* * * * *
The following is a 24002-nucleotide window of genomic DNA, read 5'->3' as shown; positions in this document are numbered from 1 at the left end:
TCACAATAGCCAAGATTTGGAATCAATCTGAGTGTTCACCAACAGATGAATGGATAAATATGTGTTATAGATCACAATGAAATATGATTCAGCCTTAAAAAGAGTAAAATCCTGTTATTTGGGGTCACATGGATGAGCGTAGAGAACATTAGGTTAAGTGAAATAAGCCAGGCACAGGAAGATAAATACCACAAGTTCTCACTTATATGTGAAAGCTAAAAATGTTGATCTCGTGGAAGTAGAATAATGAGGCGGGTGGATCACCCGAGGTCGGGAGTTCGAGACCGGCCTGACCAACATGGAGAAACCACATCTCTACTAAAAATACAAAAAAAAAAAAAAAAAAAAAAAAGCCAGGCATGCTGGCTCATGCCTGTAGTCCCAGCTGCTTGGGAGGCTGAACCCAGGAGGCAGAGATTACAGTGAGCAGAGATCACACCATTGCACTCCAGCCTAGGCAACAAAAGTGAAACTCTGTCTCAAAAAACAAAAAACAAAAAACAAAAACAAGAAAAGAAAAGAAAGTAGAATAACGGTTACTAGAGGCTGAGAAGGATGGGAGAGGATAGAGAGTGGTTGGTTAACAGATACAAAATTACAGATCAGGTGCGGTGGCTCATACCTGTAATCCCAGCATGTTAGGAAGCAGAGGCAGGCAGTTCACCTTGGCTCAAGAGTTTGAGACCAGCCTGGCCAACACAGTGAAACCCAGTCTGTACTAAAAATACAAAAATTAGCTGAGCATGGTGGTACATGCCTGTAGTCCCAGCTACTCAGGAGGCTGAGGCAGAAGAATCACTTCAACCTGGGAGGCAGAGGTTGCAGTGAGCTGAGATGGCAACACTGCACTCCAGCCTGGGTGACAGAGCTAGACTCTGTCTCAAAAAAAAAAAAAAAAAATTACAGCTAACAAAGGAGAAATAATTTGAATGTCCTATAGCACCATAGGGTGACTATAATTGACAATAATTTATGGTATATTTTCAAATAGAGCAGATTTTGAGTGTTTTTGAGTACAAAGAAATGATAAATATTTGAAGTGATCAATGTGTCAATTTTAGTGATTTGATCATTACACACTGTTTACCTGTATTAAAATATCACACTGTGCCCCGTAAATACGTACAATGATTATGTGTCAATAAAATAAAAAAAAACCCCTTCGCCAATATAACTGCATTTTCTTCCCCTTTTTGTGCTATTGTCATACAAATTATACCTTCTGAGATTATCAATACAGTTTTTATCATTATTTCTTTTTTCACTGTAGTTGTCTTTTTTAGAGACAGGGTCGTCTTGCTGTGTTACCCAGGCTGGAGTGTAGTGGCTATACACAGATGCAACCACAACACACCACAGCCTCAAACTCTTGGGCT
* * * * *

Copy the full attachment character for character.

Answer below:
The following is a 24002-nucleotide window of genomic DNA, read 5'->3' as shown; positions in this document are numbered from 1 at the left end:
TCACAATAGCCAAGATTTGGAATCAATCTGAGTGTTCACCAACAGATGAATGGATAAATATGTGTTATAGATCACAATGAAATATGATTCAGCCTTAAAAAGAGTAAAATCCTGTTATTTGGGGTCACATGGATGAGCGTAGAGAACATTAGGTTAAGTGAAATAAGCCAGGCACAGGAAGATAAATACCACAAGTTCTCACTTATATGTGAAAGCTAAAAATGTTGATCTCGTGGAAGTAGAATAATGAGGCGGGTGGATCACCCGAGGTCGGGAGTTCGAGACCGGCCTGACCAACATGGAGAAACCACATCTCTACTAAAAATACAAAAAAAAAAAAAAAAAAAAAAAAGCCAGGCATGCTGGCTCATGCCTGTAGTCCCAGCTGCTTGGGAGGCTGAACCCAGGAGGCAGAGATTACAGTGAGCAGAGATCACACCATTGCACTCCAGCCTAGGCAACAAAAGTGAAACTCTGTCTCAAAAAACAAAAAACAAAAAACAAAAACAAGAAAAGAAAAGAAAGTAGAATAACGGTTACTAGAGGCTGAGAAGGATGGGAGAGGATAGAGAGTGGTTGGTTAACAGATACAAAATTACAGATCAGGTGCGGTGGCTCATACCTGTAATCCCAGCATGTTAGGAAGCAGAGGCAGGCAGTTCACCTTGGCTCAAGAGTTTGAGACCAGCCTGGCCAACACAGTGAAACCCAGTCTGTACTAAAAATACAAAAATTAGCTGAGCATGGTGGTACATGCCTGTAGTCCCAGCTACTCAGGAGGCTGAGGCAGAAGAATCACTTCAACCTGGGAGGCAGAGGTTGCAGTGAGCTGAGATGGCAACACTGCACTCCAGCCTGGGTGACAGAGCTAGACTCTGTCTCAAAAAAAAAAAAAAAAAATTACAGCTAACAAAGGAGAAATAATTTGAATGTCCTATAGCACCATAGGGTGACTATAATTGACAATAATTTATGGTATATTTTCAAATAGAGCAGATTTTGAGTGTTTTTGAGTACAAAGAAATGATAAATATTTGAAGTGATCAATGTGTCAATTTTAGTGATTTGATCATTACACACTGTTTACCTGTATTAAAATATCACACTGTGCCCCGTAAATACGTACAATGATTATGTGTCAATAAAATAAAAAAAAACCCCTTCGCCAATATAACTGCATTTTCTTCCCCTTTTTGTGCTATTGTCATACAAATTATACCTTCTGAGATTATCAATACAGTTTTTATCATTATTTCTTTTTTCACTGTAGTTGTCTTTTTTAGAGACAGGGTCGTCTTGCTGTGTTACCCAGGCTGGAGTGTAGTGGCTATACACAGATGCAACCACAACACACCACAGCCTCAAACTCTTGGGCT